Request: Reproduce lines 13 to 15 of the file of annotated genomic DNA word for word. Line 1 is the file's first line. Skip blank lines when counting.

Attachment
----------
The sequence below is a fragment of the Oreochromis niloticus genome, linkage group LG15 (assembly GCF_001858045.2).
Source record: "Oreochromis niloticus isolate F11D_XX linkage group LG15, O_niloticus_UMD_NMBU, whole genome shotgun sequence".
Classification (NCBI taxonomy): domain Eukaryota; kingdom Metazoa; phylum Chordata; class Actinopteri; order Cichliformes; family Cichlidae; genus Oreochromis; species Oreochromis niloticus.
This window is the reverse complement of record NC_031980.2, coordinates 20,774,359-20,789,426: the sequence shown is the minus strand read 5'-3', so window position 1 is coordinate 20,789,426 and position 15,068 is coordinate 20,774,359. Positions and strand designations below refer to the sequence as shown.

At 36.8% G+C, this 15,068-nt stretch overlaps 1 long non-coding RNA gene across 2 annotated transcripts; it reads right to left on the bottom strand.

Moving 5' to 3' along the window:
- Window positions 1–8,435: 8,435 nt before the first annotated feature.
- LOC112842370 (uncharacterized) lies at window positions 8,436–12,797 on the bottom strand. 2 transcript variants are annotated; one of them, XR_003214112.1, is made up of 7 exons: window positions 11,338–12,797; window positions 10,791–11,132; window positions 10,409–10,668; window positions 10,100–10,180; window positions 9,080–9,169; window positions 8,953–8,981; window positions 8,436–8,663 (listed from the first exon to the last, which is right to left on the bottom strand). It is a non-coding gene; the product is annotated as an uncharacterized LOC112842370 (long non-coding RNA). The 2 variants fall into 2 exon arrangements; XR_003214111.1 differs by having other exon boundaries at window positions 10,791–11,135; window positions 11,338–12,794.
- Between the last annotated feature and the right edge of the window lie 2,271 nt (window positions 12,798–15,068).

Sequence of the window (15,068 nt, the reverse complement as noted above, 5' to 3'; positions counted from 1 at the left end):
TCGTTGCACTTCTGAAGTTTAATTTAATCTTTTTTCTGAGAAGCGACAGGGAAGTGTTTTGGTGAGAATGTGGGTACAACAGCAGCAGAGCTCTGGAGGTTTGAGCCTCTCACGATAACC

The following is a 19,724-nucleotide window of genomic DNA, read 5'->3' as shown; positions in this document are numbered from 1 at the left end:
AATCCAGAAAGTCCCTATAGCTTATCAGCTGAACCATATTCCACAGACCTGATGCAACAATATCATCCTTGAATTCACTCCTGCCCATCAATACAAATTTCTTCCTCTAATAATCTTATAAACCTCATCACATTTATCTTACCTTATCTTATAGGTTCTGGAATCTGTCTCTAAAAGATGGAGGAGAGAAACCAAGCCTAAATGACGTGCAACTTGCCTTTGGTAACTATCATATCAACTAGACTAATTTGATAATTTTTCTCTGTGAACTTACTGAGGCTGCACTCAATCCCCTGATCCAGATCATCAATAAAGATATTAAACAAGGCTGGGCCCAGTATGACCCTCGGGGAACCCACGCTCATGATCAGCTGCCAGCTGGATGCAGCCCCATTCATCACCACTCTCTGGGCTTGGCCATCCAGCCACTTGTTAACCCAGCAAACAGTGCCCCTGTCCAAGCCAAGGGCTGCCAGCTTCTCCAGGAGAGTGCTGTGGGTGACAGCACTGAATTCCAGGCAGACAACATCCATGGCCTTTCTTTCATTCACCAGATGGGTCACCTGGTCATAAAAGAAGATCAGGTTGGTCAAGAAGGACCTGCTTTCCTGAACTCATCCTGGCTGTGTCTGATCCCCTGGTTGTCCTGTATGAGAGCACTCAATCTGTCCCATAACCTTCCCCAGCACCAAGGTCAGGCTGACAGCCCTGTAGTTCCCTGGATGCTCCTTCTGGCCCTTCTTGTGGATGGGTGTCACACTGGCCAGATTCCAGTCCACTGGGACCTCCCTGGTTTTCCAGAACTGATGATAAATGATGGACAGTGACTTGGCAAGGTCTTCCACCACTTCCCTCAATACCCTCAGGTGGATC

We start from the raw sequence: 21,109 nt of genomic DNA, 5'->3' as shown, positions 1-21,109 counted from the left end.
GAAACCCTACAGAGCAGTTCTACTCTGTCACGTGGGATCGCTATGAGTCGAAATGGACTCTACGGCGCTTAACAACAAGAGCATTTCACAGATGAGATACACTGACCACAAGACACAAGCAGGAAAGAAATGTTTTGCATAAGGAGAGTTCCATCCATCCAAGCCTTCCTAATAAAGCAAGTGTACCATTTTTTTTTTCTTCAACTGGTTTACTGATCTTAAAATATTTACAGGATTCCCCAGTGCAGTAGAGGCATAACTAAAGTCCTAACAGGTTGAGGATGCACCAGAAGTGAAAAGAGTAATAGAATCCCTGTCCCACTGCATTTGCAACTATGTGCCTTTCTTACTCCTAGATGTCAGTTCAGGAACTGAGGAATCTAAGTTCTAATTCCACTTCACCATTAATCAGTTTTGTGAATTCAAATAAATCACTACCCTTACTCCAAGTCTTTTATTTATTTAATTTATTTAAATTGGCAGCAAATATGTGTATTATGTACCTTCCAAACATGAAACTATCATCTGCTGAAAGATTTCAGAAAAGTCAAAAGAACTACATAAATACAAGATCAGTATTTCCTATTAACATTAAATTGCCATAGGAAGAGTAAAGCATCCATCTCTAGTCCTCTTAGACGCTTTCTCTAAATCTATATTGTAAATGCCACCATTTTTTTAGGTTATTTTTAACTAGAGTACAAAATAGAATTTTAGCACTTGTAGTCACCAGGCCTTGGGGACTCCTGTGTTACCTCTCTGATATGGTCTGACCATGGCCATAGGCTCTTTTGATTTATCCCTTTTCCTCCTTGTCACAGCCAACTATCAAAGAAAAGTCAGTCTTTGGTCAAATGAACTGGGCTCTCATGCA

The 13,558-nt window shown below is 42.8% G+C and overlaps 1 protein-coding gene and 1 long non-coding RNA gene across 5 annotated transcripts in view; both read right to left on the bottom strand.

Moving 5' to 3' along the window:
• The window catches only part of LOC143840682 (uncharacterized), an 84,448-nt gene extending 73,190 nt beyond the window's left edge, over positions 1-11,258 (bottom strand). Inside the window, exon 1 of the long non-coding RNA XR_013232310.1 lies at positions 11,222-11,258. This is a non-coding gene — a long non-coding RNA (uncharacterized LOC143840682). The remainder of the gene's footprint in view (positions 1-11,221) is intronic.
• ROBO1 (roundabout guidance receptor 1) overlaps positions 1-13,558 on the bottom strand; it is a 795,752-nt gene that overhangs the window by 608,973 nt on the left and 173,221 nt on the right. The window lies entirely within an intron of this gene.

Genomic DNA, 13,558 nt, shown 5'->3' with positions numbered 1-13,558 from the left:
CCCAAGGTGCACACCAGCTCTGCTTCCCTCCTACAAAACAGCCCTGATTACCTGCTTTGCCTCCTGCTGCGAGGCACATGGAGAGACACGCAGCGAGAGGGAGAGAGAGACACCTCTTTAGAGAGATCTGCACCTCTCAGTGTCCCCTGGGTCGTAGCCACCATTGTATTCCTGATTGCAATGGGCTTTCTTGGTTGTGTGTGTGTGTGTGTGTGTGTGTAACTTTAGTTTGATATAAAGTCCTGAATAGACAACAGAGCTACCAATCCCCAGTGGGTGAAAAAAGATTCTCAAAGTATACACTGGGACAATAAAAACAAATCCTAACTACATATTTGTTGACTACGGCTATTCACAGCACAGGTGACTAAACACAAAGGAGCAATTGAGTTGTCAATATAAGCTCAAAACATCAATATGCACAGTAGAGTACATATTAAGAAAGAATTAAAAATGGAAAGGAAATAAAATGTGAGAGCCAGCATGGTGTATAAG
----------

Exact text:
AATCCAGAAAGTCCCTATAGCTTATCAGCTGAACCATATTCCACAGACCTGATGCAACAATATCATCCTTGAATTCACTCCTGCCCATCAATACAAATTTCTTCCTCTAATAATCTTATAAACCTCATCACATTTATCTTACCTTATCTTATAGGTTCTGGAATCTGTCTCTAAAAGATGGAGGAGAGAAACCAAGCCTAAATGACGTGCAACTTGCCTTTGGTAACTATCATATCAACTAGACTAATTTGATAATTTTTCTCTGTGAACTTACTGAGGCTGCACTCAATCCCCTGATCCAGATCATCAATAAAGATATTAAACAAGGCTGGGCCCAGTATGACCCTCGGGGAACCCACGCTCATGATCAGCTGCCAGCTGGATGCAGCCCCATTCATCACCACTCTCTGGGCTTGGCCATCCAGCCACTTGTTAACCCAGCAAACAGTGCCCCTGTCCAAGCCAAGGGCTGCCAGCTTCTCCAGGAGAGTGCTGTGGGTGACAGCACTGAATTCCAGGCAGACAACATCCATGGCCTTTCTTTCATTCACCAGATGGGTCACCTGGTCATAAAAGAAGATCAGGTTGGTCAAGAAGGACCTGCTTTCCTGAACTCATCCTGGCTGTGTCTGATCCCCTGGTTGTCCTGTATGAGAGCACTCAATCTGTCCCATAACCTTCCCCAGCACCAAGGTCAGGCTGACAGCCCTGTAGTTCCCTGGATGCTCCTTCTGGCCCTTCTTGTGGATGGGTGTCACACTGGCCAGATTCCAGTCCACTGGGACCTCCCTGGTTTTCCAGAACTGATGATAAATGATGGACAGTGACTTGGCAAGGTCTTCCACCACTTCCCTCAATACCCTCAGGTGGATC

We start from the raw sequence: 21,109 nt of genomic DNA, 5'->3' as shown, positions 1-21,109 counted from the left end.
GAAACCCTACAGAGCAGTTCTACTCTGTCACGTGGGATCGCTATGAGTCGAAATGGACTCTACGGCGCTTAACAACAAGAGCATTTCACAGATGAGATACACTGACCACAAGACACAAGCAGGAAAGAAATGTTTTGCATAAGGAGAGTTCCATCCATCCAAGCCTTCCTAATAAAGCAAGTGTACCATTTTTTTTTTCTTCAACTGGTTTACTGATCTTAAAATATTTACAGGATTCCCCAGTGCAGTAGAGGCATAACTAAAGTCCTAACAGGTTGAGGATGCACCAGAAGTGAAAAGAGTAATAGAATCCCTGTCCCACTGCATTTGCAACTATGTGCCTTTCTTACTCCTAGATGTCAGTTCAGGAACTGAGGAATCTAAGTTCTAATTCCACTTCACCATTAATCAGTTTTGTGAATTCAAATAAATCACTACCCTTACTCCAAGTCTTTTATTTATTTAATTTATTTAAATTGGCAGCAAATATGTGTATTATGTACCTTCCAAACATGAAACTATCATCTGCTGAAAGATTTCAGAAAAGTCAAAAGAACTACATAAATACAAGATCAGTATTTCCTATTAACATTAAATTGCCATAGGAAGAGTAAAGCATCCATCTCTAGTCCTCTTAGACGCTTTCTCTAAATCTATATTGTAAATGCCACCATTTTTTTAGGTTATTTTTAACTAGAGTACAAAATAGAATTTTAGCACTTGTAGTCACCAGGCCTTGGGGACTCCTGTGTTACCTCTCTGATATGGTCTGACCATGGCCATAGGCTCTTTTGATTTATCCCTTTTCCTCCTTGTCACAGCCAACTATCAAAGAAAAGTCAGTCTTTGGTCAAATGAACTGGGCTCTCATGCA